Histogram Basics

Histogram Basics Post Title

Within Lean Six Sigma projects we have a range of data analysis tools we can use to analyse and interpret data to understand what is happening in the services, products or processes we have observed. These data analysis tools include Pareto analysis, Histograms and Scatter Charts among others. Within this article, we are going to explore the basics of Histograms.

What is a Histogram?

A Histogram is a chart or type of graphical analysis tool that can be used to understand data and information. The Histogram shows the frequency of numerical data using rectangles where the height of the rectangle demonstrates the distribution frequency of a variable being measured. The width of the rectangle demonstrates the value or variable.

For example, on the Histogram below of people’s heights. We can see out of 15 people who had their height measured 9 of them had a height between 1.73 meters and 1.91 meters. The vertical (Y) axis of a histogram always represents the frequency, whereas the horizontal (x) axis will be the variables you are measuring, such as height, minutes, or instances.

Note: Not all rectangles of a histogram have to be the same width as you would see on a Bar chart.


What’s the difference between a Histogram and a Bar chart?

The Histogram displays distribution frequency as a two-dimensional figure, which means the height and the width of columns or rectangles have meanings and both can vary. Whereas a bar chart is a one-dimensional figure where the heights of the bars represent something specific, and the width of the bars has no meaning. On a Histogram there are no gaps between columns unless there is no frequency data in that range, column widths change as the variables represented change. Whereas, on Bar charts, the bars are all the same width with gaps in between them to separate the data.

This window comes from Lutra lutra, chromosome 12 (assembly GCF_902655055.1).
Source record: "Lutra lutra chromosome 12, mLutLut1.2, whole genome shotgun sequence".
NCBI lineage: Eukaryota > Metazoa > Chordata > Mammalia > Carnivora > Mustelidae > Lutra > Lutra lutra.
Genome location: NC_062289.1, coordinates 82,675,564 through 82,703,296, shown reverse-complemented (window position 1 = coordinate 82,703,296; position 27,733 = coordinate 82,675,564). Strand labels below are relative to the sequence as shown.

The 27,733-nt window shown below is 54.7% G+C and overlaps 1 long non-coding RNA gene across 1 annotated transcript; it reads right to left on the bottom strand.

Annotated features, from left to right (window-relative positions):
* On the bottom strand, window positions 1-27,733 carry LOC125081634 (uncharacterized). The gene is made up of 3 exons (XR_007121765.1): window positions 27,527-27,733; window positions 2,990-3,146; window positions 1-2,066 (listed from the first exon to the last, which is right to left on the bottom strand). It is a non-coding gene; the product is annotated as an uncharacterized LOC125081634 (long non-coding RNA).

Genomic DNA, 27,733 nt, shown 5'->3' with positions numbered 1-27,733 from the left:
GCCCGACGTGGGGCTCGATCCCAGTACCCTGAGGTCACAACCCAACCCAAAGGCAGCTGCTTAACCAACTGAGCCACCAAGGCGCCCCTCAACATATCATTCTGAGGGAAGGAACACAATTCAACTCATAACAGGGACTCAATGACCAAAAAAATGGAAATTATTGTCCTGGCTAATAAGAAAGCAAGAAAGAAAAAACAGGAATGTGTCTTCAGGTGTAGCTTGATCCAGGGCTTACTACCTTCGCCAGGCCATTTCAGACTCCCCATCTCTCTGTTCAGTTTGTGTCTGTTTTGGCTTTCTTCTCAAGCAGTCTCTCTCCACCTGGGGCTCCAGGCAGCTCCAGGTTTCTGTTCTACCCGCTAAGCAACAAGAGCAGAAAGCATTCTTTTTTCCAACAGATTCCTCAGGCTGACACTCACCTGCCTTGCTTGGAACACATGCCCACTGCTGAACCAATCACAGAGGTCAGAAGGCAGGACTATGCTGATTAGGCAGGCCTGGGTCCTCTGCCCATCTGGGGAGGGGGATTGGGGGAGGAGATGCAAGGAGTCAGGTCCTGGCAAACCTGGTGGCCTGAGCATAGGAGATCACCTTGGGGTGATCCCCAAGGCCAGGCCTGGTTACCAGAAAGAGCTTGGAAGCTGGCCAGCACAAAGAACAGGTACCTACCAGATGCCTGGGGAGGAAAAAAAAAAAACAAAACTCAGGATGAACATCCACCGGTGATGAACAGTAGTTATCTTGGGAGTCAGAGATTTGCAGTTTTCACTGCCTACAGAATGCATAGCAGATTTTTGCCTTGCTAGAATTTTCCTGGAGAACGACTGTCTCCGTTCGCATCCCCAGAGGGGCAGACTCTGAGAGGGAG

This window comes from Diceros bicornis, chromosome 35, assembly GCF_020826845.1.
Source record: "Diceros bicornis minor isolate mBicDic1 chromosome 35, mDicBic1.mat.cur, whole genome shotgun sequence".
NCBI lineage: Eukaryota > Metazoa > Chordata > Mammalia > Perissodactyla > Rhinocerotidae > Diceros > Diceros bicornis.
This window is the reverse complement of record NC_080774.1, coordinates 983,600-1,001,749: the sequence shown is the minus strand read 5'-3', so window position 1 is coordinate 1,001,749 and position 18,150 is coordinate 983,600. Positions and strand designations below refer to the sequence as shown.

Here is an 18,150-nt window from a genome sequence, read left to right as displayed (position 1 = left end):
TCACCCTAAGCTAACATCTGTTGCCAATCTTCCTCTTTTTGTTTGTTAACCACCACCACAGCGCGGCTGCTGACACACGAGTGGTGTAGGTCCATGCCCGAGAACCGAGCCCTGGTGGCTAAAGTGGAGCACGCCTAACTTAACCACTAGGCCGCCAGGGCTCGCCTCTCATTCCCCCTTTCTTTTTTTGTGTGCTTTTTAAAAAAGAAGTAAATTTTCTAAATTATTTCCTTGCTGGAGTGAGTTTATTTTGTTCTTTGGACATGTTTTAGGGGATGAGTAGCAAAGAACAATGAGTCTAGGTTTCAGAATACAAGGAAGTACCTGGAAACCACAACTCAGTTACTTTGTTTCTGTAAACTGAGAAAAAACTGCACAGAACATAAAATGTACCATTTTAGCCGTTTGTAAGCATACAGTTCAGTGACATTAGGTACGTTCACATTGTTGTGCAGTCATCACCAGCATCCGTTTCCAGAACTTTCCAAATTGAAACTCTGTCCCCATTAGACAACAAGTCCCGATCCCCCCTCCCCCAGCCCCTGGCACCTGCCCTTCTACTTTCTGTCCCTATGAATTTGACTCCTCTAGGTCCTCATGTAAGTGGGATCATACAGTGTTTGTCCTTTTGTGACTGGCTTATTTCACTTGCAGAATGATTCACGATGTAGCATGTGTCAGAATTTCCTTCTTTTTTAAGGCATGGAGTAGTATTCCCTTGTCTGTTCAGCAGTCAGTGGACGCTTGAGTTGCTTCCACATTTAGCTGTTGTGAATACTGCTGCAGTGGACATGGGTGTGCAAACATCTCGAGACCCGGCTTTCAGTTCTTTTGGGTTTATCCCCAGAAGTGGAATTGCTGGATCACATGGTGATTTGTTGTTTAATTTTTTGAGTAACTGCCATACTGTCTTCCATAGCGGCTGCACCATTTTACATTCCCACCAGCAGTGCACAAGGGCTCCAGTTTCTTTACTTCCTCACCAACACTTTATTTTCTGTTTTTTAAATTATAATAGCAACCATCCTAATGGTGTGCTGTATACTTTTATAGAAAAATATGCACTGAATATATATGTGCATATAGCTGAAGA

When to use a Histogram

Histograms are used as useful data analysis tools for all types of data, first, you need to understand what data type you have. Histograms are to be used when you have continuous measurements to understand the distributions of values and to look for outliers. Another option for this data type might also be Box Plots. Histograms take continuous data and place them into ranges of values known as bins. Each bin is represented by a bar or rectangle that has a count or percentage of observations that fall within that bin.

You may want to use a Histogram for comparing two different data sets to evaluate the distribution and the central tendency of the data to help understand a problem. This can often be useful when measuring the outputs of a process and comparing them with a customer’s spec limits to see the distributions of outputs a performance against the customer’s spec. Experiments can be conducted on the inputs and the process and measuring the output to see if the improvement positively impacts the output.

Histogram Template

Download the free Histogram excel template to use on the data analysis of your lean six sigma projects. All you need to do is input your data and the formulas will automatically display the data in the Histogram for you to analyse and interpret.

Data analysis histogram template
Histogram Excel Template


In conclusion, if you have continuous data that you need to analyse and interpret Histograms are an ideal tool to use to understand the distribution and centring of the data to start to understand what type of problem you might have and how you can address it. There is so much more to cover within Histograms, therefore this page only covers the basics for now to give an understanding of how to graphically analyse continuous data within Lean Six Sigma projects.

What’s next

After understanding Pareto Diagrams in the last post and the Histograms in this post the next area to focus on is the Scatter chart approach to data analysis.


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Daniel Croft

Daniel Croft is a seasoned continuous improvement manager with a Black Belt in Lean Six Sigma. With over 10 years of real-world application experience across diverse sectors, Daniel has a passion for optimizing processes and fostering a culture of efficiency. He's not just a practitioner but also an avid learner, constantly seeking to expand his knowledge. Outside of his professional life, Daniel has a keen Investing, statistics and knowledge-sharing, which led him to create the website learnleansigma.com, a platform dedicated to Lean Six Sigma and process improvement insights.

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